Meg Russell is one of the organisers of the Democracy in the UK after Brexit project. She is also Director of the Constitution Unit and Professor of British and Comparative Politics at UCL. An expert on all things to do with the UK Parliament, her wide-ranging research interests also include the role of referendums and citizens’ assemblies, the organisation of political parties, and female representation in politics. She is a Fellow of the British Academy and a Senior Fellow at UK in a Changing Europe. As well as her academic work, Meg has worked as a researcher in parliament itself, and as an adviser to a previous Leader of the House of Commons.
Dr Jane Martin
Jane Martin is an independent member of the Committee on Standards in Public Life. The Committee is a body that advises the Prime Minister on arrangements for upholding ethical standards across public life in England. Jane brings a wealth of knowledge about public service and its regulation, having previously been the Local Government Ombudsman and Chair of the Commission for Local Administration in England. She is also currently a non-executive member of the Board of the Legal Ombudsman.
Dr Chris McCorkindale
Chris McCorkindale is a Senior Lecturer in Law at the University of Strathclyde. Chris has published widely on a variety of topics, including on the UK’s constitution and on the law and politics of devolution, Brexit and Scottish independence. Chris is an adviser to the Constitution, Europe, External Affairs and Culture Committee of the Scottish Parliament. He is also Public Law Analysis Editor at Edinburgh Law Review and a steering group member of the Scottish Public Law Group.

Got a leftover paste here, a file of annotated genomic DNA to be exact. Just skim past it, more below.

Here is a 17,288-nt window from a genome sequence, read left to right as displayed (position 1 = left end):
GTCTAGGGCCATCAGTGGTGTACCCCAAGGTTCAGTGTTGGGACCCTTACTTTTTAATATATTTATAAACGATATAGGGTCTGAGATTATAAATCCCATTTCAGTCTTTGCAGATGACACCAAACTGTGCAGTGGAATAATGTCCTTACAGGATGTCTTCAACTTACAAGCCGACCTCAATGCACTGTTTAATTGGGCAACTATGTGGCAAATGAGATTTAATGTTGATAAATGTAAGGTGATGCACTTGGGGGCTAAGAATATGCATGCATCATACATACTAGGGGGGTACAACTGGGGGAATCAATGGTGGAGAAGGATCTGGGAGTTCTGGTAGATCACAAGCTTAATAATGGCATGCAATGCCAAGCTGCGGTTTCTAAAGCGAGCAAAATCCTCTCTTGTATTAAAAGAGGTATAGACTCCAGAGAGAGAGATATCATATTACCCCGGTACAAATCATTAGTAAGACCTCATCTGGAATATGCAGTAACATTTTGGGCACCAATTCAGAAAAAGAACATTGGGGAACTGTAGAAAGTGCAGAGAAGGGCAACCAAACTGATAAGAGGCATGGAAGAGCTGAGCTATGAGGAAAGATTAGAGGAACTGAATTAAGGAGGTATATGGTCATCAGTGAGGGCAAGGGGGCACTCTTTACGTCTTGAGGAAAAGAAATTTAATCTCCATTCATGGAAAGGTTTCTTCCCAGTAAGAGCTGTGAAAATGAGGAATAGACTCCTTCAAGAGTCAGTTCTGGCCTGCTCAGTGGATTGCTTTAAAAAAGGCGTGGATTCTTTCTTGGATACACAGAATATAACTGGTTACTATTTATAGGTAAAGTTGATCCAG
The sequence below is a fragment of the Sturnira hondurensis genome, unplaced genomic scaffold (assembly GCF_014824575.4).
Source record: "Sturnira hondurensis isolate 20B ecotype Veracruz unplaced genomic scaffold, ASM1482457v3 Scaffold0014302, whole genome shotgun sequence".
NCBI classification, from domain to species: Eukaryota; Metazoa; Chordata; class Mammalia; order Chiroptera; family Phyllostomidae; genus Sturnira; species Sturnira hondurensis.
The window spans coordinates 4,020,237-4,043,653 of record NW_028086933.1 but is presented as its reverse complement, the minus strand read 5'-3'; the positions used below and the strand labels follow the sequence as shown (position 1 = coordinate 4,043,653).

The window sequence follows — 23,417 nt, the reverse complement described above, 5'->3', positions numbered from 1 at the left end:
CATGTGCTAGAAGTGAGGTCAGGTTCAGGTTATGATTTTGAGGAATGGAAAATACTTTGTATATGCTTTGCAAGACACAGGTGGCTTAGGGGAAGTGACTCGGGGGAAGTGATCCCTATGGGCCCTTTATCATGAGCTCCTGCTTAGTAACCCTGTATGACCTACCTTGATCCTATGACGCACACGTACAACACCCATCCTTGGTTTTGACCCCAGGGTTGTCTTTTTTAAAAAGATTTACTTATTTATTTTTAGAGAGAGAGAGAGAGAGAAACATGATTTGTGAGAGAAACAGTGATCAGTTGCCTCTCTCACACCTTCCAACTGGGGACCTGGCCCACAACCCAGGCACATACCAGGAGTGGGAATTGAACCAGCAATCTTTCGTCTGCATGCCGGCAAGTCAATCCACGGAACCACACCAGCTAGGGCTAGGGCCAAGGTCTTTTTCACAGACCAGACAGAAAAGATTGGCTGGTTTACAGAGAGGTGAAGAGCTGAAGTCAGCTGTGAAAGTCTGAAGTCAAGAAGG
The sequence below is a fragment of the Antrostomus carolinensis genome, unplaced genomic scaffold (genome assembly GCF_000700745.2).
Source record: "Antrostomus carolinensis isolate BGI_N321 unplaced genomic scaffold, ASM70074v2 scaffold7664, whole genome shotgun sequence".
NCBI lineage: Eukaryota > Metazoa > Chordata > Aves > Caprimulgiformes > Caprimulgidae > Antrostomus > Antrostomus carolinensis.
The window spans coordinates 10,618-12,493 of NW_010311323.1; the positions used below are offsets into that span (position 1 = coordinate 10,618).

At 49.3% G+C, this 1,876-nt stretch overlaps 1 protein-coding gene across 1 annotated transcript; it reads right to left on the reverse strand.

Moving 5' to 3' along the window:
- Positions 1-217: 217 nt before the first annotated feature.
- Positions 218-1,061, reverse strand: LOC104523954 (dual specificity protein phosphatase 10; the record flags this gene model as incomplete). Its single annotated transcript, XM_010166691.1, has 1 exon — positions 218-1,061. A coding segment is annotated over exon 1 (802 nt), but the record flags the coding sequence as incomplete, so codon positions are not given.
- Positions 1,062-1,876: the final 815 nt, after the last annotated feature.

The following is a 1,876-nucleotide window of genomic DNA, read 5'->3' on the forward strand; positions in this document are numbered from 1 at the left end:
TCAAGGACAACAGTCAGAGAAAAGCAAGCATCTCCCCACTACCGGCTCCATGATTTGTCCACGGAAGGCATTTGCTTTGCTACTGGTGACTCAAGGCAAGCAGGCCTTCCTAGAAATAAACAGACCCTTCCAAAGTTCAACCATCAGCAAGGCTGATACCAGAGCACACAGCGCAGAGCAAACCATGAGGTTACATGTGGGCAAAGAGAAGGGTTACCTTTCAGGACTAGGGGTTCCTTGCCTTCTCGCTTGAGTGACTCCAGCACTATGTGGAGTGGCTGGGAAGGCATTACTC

Professor Richard Ekins
Richard Ekins is Professor of Law and Constitutional Government at the University of Oxford and a Fellow of St John’s College. He studied law and politics in his native New Zealand before coming to Oxford for graduate study in legal philosophy. His research interests lie in constitutional law and theory, especially law-making, statutory interpretation and self-government. Richard is Head of Policy Exchange’s Judicial Power Project, which considers the proper role of the judiciary within the UK’s constitution. He also leads the University of Oxford’s Programme for the Foundations of Law and Constitutional Government.
Professor Catherine Barnard
Catherine Barnard is Professor of European and Employment Law at the University of Cambridge, and a Fellow in Law at Trinity College. She researches European Union law, labour and discrimination law, and competition law. Catherine is also Deputy Director of UK in a Changing Europe, an award-winning academic initiative that conducts research into the relationship between the UK and the European Union. She has appeared on Question Time and Any Questions, and regularly appears on news outlets explaining different aspects of the Brexit agreement.
Jill Rutter is a Senior Research Fellow at UK in a Changing Europe, based at King’s College, London, and a Senior Fellow at the Institute for Government, a leading think tank that aims to make government more effective. She possesses extensive experience of working for government, having been a senior civil servant in 10 Downing Street, the Treasury and the Department for Environment, Food and Rural Affairs (Defra). Jill writes and broadcasts extensively on the civil service, government and Brexit.